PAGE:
Usually on the first day I am back in New York after an absence—or Ed is back in New York after an absence—we do lunch. Sometimes it turns into supper. Like yesterday, which was actually the second day I was back. We started on the shady side of the street and then followed the shade across to a cafe on the other side of the street. He explained Syria.


the weather station

I haven't photographed anything in New York yet, so here's an offering from my last evening on Block Island.
   A handful of these weather stations designed, I  believe, by Thomas Jefferson were built along the East Coast. This one has recently been "restored" in Azek, plastic lumber.


change of venue

This is a picture of where I was yesterday morning.
This morning, when I woke up and opened my eyes, I couldn't remember where I was. Usually, I keep my eyes shut until I remember where I am and then open them, which works better. However, I eventually realized that the unknown location I found myself in this morning was home in New York City.



Auntie Barbie and Bro chow down (2010)

Summer porch

Many a summer was spent on this porch in Alabama, first Grandmother's and then Auntie Barb's.

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The necessities

Traveling lite.

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The difference a day makes

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beach babies

Camilla takes over Block Island, and I'm outta here.



Nephew Noah is a graduate, the saluditarian (sp?) of Block Island High on Saturday, off to UVM this fall. My friend Ivy's daughter is a bride, celebrated in the Vows section of the New York Times on Sunday. And my Auntie Barbie died yesterday, with my father present. We need a birth today.


Now in a new location

We are now at the famed House of Hat, an elegant manse just across the tidal pond from Claudia's Surf City (barely visible at right). We are Internet challenged here, so forgive the brevity of this post.

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look and read

Today Look 3 opens, a festival of photography that headlines our own Donna Ferrato and features a National Geographic exhibit of Lynn Johnson's work. Don't you wish you were there in Charlottesville, Va.? Well Donna and Lynn and our own Mason are.
  A little Ozark news. Writer and musician Marideth Sisco, who performed in the film Winter's Bone, spoke at her former high school at graduation. The text is here; the message, that it's never too late to capture your dream. Which actually is about the same message you can get from the recognition that our aging photographers are receiving.


go with the flow

Transitions are tough. It seems like Block Islanders are always packing or unpacking; always with the luggage and boxes by the door. We don't move far, but you can't help trying to make your baggage a little lighter every time.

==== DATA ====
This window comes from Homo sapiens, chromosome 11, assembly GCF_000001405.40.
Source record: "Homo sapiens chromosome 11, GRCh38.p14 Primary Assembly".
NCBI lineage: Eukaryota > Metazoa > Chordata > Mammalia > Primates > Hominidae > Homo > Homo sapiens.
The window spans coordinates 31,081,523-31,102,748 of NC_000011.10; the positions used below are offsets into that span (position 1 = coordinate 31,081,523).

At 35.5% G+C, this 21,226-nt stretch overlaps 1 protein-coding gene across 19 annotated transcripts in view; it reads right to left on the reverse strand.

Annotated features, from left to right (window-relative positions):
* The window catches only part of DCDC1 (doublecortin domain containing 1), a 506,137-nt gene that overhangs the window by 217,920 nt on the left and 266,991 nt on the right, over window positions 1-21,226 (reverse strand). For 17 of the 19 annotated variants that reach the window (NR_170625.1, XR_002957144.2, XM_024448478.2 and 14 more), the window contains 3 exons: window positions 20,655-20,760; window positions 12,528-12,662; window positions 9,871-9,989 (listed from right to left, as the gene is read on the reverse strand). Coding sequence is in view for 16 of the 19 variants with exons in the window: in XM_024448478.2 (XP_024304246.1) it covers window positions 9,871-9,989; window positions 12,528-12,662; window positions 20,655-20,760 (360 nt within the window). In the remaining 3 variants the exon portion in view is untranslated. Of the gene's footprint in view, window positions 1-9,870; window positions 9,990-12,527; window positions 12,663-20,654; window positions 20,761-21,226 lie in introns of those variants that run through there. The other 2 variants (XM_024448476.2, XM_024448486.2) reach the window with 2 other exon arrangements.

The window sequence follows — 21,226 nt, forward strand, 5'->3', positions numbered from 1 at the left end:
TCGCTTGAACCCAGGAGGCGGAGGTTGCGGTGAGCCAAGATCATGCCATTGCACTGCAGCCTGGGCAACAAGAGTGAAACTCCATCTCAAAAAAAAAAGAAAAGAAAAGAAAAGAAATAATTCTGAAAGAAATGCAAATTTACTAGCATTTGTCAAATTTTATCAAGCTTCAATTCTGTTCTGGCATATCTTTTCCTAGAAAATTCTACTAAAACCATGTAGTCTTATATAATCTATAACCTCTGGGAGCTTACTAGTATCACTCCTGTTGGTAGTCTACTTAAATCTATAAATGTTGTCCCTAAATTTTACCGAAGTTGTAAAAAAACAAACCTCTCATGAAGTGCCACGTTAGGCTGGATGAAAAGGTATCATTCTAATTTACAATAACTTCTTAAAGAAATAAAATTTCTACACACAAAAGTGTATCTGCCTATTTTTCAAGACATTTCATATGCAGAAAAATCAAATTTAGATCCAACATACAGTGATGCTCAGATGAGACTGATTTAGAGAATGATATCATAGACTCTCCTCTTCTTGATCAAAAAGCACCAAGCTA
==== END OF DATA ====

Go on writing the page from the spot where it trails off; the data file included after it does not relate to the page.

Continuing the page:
Today is a big transition, the Transit of Venus across the face of the sun. "From the Eastern U.S., Contact I should occur around 6:03 p.m. EDT," according to some website or other.  "Contact I will occur between the 11:30 and 12 o'clock position. Venus will then progress along a track that will run diagonally from the upper left to the lower right." Or check out this site. (For a totally nonscientific take on the Transit of Venus, check out the horoscope link on the right.)
   Jeez, now is when I should be on the West Side. On the other hand, it's blowing like stink (as they say in Hawaii) and totally cloudy, so probably won't be able to see it from anywhere.  They call it off season for a reason!


so shoot me

You guys are always ragging on me about my morning pictures. But come on—these skies are amazing! And I also got a silhouette of a deer out there, though I am not posting it for fear of reprisals.
    And let me just add that I am peeved—even miffed—that Ikea fixtures only use Ikea halogen bulbs in their spots. And don't ship them. You have to go to the store.
   Give me natural light any day.


it never happened

Today it was as if there had been no rain at all.
 The sun was shining sweetly in the morning, like a lover who has completely forgotten the quarrels of the night before.


my charmed life

Some people have it good. Just as they are exiled from their homes while writing a story about the Seminoles at the turn of the 20th century, they are offered the once-in-a-lifetime chance to inhabit a jewel box, a little artist's cottage filled with gems and trinkets from decades of collection. Or maybe assemblage is the right word.
   It is so quiet here on the West Side of Block Island, a different world from the beach, where I usually live. Perfect place to write. Private. Write, hell, maybe I'll take off all my clothes and scamper around in the sunshine! This idyll is available for much of the summer to people who appreciate a tiny, fragile collage of a cottage and are willing to treat it reverently, as it deserves. Check it out here at Offshore Property. Tell them Claudia sent you.